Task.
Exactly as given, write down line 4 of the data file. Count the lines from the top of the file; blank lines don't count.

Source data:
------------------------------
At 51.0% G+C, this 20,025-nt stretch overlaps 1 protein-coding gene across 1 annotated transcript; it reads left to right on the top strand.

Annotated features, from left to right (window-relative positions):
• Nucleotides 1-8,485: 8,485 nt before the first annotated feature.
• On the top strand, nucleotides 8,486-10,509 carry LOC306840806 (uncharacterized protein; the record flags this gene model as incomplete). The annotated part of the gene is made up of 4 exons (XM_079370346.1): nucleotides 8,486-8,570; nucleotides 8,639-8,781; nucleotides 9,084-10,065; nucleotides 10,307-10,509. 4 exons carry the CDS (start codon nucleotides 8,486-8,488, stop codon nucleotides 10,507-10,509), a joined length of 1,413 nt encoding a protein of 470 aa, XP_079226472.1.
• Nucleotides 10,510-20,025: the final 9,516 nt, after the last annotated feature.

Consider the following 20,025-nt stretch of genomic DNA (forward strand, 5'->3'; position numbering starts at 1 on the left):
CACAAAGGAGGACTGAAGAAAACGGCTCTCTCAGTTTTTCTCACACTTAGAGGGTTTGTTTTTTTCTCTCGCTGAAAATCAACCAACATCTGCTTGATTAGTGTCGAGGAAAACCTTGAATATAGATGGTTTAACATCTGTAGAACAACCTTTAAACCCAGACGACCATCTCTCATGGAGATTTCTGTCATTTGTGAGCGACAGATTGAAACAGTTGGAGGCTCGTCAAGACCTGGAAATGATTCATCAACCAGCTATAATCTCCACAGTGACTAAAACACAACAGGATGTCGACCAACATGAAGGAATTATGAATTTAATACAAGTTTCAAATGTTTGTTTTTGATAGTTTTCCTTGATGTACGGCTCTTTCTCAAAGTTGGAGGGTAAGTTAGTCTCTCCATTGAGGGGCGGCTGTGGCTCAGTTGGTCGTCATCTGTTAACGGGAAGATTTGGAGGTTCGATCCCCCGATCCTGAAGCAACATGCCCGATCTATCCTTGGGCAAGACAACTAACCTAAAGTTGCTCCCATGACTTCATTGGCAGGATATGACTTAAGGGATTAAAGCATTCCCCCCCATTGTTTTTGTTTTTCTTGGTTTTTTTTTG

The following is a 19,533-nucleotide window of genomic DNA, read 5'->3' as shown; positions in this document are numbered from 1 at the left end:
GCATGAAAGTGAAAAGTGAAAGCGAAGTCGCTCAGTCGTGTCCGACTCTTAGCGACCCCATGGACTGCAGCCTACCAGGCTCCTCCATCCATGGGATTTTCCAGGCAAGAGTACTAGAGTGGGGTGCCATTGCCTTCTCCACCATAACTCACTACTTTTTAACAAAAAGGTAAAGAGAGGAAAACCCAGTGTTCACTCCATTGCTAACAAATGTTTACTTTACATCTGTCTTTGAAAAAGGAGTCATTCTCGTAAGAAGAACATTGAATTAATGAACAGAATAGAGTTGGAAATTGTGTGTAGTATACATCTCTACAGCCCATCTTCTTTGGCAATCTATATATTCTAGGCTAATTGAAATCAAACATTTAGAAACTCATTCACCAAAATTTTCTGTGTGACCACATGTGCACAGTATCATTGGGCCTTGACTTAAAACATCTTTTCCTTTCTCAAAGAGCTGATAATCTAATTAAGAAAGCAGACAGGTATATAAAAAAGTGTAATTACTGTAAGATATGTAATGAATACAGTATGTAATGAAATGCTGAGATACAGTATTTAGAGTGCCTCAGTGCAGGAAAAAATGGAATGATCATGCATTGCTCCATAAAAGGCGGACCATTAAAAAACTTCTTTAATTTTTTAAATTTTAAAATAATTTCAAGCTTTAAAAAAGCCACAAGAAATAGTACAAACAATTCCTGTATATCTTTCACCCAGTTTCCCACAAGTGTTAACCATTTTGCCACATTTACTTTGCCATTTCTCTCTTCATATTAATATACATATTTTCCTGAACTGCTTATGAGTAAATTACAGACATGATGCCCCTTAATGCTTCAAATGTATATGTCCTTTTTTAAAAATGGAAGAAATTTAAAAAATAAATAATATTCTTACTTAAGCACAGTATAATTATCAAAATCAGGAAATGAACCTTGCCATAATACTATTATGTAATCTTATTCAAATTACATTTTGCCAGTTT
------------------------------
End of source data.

• On the top strand, nucleotides 8,486-10,509 carry LOC306840806 (uncharacterized protein; the record flags this gene model as incomplete). The annotated part of the gene is made up of 4 exons (XM_079370346.1): nucleotides 8,486-8,570; nucleotides 8,639-8,781; nucleotides 9,084-10,065; nucleotides 10,307-10,509. 4 exons carry the CDS (start codon nucleotides 8,486-8,488, stop codon nucleotides 10,507-10,509), a joined length of 1,413 nt encoding a protein of 470 aa, XP_079226472.1.